Credit: Darrow Montgomery

Security threats in the District have interrupted the lives of countless residents. Law enforcement officials are asking some residents of Capitol Hill to show identification before entering their homes, while numerous businesses all across the city have temporarily closed. National Guard members are stationed as far north as Malcolm X Park.   

The impact of the Capitol insurrection on Jan. 6 has reached D.C.’s most vulnerable residents. Safety and logistical concerns related to Inauguration Day led DC Health to cancel home visits to residents who test positive for COVID-19 for at least three days, City Paper has learned. A team of 16 contact tracers that visit dozens of residents homes every weekday because they aren’t responsive by phone won’t perform their usual responsibilities on Tuesday, Jan. 19, or Wednesday, Jan. 20. Home visits were also canceled Friday, Jan. 15. These contact tracers, at times, tell residents they tested positive for COVID-19 or that they are a close contact of someone who has tested positive. They also connect them to resources like food, housing, and unemployment. These are residents who are difficult to reach—some aren’t native English speakers and others may have disabilities.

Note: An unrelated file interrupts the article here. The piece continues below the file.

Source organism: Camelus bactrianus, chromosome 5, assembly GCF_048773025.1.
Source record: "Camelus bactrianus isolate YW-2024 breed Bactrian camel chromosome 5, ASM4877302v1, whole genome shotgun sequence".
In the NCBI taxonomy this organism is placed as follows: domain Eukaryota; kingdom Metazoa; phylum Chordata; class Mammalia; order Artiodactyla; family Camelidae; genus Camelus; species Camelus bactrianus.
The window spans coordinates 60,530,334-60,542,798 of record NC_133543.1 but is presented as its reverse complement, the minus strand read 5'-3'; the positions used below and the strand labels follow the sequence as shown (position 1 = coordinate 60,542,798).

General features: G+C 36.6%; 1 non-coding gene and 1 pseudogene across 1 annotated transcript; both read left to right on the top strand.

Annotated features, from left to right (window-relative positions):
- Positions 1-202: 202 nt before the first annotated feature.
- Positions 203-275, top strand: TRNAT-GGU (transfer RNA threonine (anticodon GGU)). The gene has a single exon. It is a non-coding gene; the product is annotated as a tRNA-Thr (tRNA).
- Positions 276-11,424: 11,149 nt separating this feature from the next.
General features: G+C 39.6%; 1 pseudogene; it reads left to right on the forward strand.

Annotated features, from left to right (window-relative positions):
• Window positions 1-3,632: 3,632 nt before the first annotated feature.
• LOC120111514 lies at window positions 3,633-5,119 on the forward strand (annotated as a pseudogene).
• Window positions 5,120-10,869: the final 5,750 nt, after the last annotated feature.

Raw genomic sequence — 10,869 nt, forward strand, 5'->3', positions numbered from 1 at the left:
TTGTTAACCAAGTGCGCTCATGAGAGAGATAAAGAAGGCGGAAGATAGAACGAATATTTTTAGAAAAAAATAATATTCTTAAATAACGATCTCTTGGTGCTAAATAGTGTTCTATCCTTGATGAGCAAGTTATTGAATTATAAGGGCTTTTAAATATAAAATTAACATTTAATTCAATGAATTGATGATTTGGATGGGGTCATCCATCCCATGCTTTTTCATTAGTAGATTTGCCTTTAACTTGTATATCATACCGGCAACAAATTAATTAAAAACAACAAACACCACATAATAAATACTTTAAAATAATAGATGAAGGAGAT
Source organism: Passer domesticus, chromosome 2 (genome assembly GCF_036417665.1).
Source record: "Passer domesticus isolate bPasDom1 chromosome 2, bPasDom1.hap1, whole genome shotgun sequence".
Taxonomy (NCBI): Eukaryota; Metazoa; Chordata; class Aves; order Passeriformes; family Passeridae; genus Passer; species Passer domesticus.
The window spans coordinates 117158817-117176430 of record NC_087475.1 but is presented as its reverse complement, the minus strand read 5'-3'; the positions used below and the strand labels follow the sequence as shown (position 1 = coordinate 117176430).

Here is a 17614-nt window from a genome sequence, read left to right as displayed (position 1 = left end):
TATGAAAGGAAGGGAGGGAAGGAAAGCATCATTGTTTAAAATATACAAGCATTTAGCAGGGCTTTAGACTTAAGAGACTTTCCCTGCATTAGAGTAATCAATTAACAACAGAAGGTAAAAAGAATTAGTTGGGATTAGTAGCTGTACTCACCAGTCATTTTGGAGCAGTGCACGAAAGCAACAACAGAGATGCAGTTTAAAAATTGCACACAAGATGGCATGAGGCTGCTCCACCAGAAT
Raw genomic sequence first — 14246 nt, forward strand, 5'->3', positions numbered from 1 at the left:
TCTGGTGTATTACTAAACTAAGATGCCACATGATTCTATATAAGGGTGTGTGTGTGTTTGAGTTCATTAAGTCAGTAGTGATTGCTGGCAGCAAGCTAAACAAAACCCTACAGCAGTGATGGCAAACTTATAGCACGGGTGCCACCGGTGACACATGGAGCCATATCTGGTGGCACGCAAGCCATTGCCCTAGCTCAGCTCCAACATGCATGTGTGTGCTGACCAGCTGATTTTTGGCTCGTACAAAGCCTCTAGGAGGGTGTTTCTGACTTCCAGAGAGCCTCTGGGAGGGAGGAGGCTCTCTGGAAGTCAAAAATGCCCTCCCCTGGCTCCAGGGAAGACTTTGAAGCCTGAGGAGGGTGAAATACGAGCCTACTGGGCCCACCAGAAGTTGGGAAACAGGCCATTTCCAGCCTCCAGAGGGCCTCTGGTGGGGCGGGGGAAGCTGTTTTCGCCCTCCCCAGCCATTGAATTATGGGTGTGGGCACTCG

Contact tracing is one of the best tools public health officials have to slow the spread of the coronavirus. But with contact tracing, time is of the essence. The District’s public safety emergency following the attack on the U.S. Capitol could exacerbate the public health emergency declared over the coronavirus pandemic that’s so far killed 857 D.C. residents. The District is in the midst of the worst days of the pandemic, setting daily records for new cases in December and January.

“Some months ago, we were making about three, four visits a day. Now it can be as many as nine or ten,” says a contact tracer who makes home visits. (The contact tracer requested anonymity because a colleague had reportedly been fired for speaking publicly about working conditions.)

“It’s annoying I had to take a bus across town the other day and it was almost impossible to do. But this is truly galling,” they add. “I don’t blame DC Health for that decision. It makes sense. This is going back to the galling way in which this violence has impacted D.C. residents.”